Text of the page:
Nascar: Could Daytona victory for Danica Patrick be a turning point for sport?
Motor-racing is one of the few sports in which men and women can compete on equal terms
Tim Walker is The Independent’s Los Angeles correspondent, covering entertainment and other concerns from the West Coast of the US. He was previously a features writer and the editor of the paper’s diary column. His first novel, Completion, is being published in January 2014.
Friday 22 February 2013
It’s a sport the British public knows next-to-nothing about. Even vast swathes of the sports-mad US take little interest. But tomorrow, millions who might never have watched NASCAR before will be gripped by the US motorsport’s signature race.
And when 30-year-old Danica Patrick starts the Daytona 500 in pole position, she will enter the almanacs as what at least one commentator has called, “the most important female athlete on the planet”. The NASCAR season opens each year with 200 laps of the Daytona International Speedway in Florida, a total of 500 miles. Patrick covered her qualifying lap of the two-and-a-half mile track in 45.817 seconds, averaging 196.434mph, to become the first female driver ever to take pole position at a major NASCAR race. The last woman to come close was Janet Guthrie, who started the event in ninth place in 1977.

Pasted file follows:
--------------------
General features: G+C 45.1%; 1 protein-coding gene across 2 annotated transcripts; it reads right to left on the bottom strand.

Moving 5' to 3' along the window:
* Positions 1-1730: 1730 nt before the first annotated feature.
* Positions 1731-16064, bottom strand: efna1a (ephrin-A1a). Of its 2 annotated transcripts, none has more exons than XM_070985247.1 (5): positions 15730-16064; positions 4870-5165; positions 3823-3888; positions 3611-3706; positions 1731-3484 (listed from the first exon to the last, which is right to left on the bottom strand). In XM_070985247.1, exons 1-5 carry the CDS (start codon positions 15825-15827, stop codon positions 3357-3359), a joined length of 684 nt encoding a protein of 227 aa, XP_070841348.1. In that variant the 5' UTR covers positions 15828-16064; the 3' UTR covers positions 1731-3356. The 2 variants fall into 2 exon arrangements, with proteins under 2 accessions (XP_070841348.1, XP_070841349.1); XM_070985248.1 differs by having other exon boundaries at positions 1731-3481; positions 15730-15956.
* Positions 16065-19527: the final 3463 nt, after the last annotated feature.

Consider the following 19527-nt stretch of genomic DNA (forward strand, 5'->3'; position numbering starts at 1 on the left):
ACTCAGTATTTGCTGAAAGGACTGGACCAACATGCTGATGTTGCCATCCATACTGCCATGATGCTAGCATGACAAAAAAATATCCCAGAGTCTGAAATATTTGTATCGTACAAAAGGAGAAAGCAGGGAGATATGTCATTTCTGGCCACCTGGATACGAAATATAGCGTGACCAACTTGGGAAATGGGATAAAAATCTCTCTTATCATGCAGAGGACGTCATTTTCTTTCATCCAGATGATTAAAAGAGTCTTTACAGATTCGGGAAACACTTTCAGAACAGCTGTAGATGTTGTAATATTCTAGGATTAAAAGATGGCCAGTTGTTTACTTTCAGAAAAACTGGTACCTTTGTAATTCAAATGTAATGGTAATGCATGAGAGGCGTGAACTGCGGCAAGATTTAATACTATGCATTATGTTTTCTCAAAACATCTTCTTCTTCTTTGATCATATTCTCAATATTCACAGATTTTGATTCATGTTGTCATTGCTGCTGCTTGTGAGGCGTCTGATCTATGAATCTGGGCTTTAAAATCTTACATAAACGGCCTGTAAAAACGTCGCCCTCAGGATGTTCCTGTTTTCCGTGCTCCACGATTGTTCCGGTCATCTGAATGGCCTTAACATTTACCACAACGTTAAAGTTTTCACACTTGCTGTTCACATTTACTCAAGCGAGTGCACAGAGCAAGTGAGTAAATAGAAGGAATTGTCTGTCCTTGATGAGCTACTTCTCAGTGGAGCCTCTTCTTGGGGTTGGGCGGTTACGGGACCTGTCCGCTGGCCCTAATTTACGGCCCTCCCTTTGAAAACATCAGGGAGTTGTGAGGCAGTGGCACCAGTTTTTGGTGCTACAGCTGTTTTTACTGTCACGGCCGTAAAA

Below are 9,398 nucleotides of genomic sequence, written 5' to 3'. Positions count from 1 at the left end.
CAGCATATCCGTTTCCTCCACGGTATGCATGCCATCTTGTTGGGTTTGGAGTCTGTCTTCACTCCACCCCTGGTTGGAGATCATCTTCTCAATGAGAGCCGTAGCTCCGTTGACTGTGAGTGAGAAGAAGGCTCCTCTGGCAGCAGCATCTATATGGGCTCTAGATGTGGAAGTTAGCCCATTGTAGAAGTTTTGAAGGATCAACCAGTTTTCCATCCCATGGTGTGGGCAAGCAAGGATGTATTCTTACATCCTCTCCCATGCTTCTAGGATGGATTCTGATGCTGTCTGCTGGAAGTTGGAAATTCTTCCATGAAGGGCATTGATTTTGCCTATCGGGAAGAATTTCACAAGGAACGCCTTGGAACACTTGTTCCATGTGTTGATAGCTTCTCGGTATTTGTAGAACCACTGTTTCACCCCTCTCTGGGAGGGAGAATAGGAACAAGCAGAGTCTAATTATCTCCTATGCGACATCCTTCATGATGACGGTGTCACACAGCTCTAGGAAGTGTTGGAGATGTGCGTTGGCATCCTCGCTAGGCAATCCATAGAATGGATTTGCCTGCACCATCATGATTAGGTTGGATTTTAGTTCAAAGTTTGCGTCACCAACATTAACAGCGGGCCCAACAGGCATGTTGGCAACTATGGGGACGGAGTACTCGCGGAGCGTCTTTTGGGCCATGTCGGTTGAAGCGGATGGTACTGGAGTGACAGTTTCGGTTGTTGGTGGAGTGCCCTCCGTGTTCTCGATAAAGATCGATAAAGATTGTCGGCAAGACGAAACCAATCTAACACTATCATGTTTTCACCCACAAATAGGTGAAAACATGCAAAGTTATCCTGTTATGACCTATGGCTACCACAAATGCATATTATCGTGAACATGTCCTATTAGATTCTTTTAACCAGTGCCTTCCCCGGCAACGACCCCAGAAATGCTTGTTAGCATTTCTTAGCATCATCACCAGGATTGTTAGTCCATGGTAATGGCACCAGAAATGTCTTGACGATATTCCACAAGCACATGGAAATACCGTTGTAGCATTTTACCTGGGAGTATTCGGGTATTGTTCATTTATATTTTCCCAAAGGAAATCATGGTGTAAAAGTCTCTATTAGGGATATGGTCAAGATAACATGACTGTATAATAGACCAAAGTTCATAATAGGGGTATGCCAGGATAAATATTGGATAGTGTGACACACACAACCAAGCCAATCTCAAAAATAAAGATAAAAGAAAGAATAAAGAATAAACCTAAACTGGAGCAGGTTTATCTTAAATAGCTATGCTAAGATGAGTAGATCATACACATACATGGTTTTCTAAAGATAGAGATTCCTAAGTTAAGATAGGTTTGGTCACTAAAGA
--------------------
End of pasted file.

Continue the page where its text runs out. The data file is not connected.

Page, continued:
Thanks to its reliance on technology and mental toughness over strength and size, motor-racing is one of the few sports in which men and women can compete on equal terms.
As Guthrie, now 74, told USA Today: “For most of human history, broad shoulders and big muscles made the difference… It’s only been the last 100 years or so where it isn’t always the case.”
In The Atlantic, sports writer Hampton Stevens said Patrick’s achievement should be compared to Tiger Woods breaking racial barriers by winning the Masters golf tournament. “If Patrick could win the race on Sunday, or any time during her career, it would arguably… be the most socially significant thing to happen in American sports since Jackie Robinson’s integration of baseball, or ever. At the very least, Patrick winning at Daytona would be the single greatest moment in the history of women in pro sports.”
One of the men racing against Patrick tomorrow is her boyfriend, Ricky Stenhouse Jr, 25, who qualified in 12th. Patrick, who is racing in her first season in NASCAR’s top tier, the Sprint Cup Series, has only won one professional race. She told ESPN: “I think it’s going to be hard and I wouldn’t consider myself a favourite to win.”
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